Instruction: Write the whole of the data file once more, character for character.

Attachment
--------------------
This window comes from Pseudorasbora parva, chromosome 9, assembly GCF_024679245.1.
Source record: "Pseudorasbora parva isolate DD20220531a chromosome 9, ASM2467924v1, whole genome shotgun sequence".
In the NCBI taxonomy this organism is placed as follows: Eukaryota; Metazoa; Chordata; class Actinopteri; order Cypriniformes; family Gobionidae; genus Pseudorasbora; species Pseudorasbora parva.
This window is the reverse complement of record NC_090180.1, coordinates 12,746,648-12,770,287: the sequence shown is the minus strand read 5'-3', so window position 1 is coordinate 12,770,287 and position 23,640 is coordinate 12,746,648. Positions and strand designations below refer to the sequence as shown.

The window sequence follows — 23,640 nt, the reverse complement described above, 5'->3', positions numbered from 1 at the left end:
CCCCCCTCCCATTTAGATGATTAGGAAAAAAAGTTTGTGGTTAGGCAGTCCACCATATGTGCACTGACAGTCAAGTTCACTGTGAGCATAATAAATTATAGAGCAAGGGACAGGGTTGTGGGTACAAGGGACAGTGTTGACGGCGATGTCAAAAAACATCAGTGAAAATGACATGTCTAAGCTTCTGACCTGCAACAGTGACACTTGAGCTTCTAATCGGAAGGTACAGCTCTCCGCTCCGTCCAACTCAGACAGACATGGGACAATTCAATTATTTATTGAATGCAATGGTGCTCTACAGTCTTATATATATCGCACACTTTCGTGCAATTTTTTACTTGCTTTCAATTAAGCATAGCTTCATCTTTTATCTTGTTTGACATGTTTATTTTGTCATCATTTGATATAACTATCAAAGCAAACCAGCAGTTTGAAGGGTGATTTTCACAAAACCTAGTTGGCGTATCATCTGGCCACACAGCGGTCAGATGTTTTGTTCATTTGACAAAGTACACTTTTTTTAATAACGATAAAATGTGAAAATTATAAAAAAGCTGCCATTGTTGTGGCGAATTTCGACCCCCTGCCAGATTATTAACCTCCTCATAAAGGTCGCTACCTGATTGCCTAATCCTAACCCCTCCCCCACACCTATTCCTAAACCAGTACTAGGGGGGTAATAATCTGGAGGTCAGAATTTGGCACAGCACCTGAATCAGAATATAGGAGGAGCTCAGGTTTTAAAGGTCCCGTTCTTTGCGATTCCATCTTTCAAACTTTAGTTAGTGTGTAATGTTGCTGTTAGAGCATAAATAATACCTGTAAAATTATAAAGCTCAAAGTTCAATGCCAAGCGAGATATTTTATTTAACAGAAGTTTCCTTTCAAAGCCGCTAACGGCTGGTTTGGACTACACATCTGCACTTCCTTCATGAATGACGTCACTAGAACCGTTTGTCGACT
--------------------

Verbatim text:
This window comes from Pseudorasbora parva, chromosome 9, assembly GCF_024679245.1.
Source record: "Pseudorasbora parva isolate DD20220531a chromosome 9, ASM2467924v1, whole genome shotgun sequence".
In the NCBI taxonomy this organism is placed as follows: Eukaryota; Metazoa; Chordata; class Actinopteri; order Cypriniformes; family Gobionidae; genus Pseudorasbora; species Pseudorasbora parva.
This window is the reverse complement of record NC_090180.1, coordinates 12,746,648-12,770,287: the sequence shown is the minus strand read 5'-3', so window position 1 is coordinate 12,770,287 and position 23,640 is coordinate 12,746,648. Positions and strand designations below refer to the sequence as shown.

The window sequence follows — 23,640 nt, the reverse complement described above, 5'->3', positions numbered from 1 at the left end:
CCCCCCTCCCATTTAGATGATTAGGAAAAAAAGTTTGTGGTTAGGCAGTCCACCATATGTGCACTGACAGTCAAGTTCACTGTGAGCATAATAAATTATAGAGCAAGGGACAGGGTTGTGGGTACAAGGGACAGTGTTGACGGCGATGTCAAAAAACATCAGTGAAAATGACATGTCTAAGCTTCTGACCTGCAACAGTGACACTTGAGCTTCTAATCGGAAGGTACAGCTCTCCGCTCCGTCCAACTCAGACAGACATGGGACAATTCAATTATTTATTGAATGCAATGGTGCTCTACAGTCTTATATATATCGCACACTTTCGTGCAATTTTTTACTTGCTTTCAATTAAGCATAGCTTCATCTTTTATCTTGTTTGACATGTTTATTTTGTCATCATTTGATATAACTATCAAAGCAAACCAGCAGTTTGAAGGGTGATTTTCACAAAACCTAGTTGGCGTATCATCTGGCCACACAGCGGTCAGATGTTTTGTTCATTTGACAAAGTACACTTTTTTTAATAACGATAAAATGTGAAAATTATAAAAAAGCTGCCATTGTTGTGGCGAATTTCGACCCCCTGCCAGATTATTAACCTCCTCATAAAGGTCGCTACCTGATTGCCTAATCCTAACCCCTCCCCCACACCTATTCCTAAACCAGTACTAGGGGGGTAATAATCTGGAGGTCAGAATTTGGCACAGCACCTGAATCAGAATATAGGAGGAGCTCAGGTTTTAAAGGTCCCGTTCTTTGCGATTCCATCTTTCAAACTTTAGTTAGTGTGTAATGTTGCTGTTAGAGCATAAATAATACCTGTAAAATTATAAAGCTCAAAGTTCAATGCCAAGCGAGATATTTTATTTAACAGAAGTTTCCTTTCAAAGCCGCTAACGGCTGGTTTGGACTACACATCTGCACTTCCTTCATGAATGACGTCACTAGAACCGTTTGTCGACT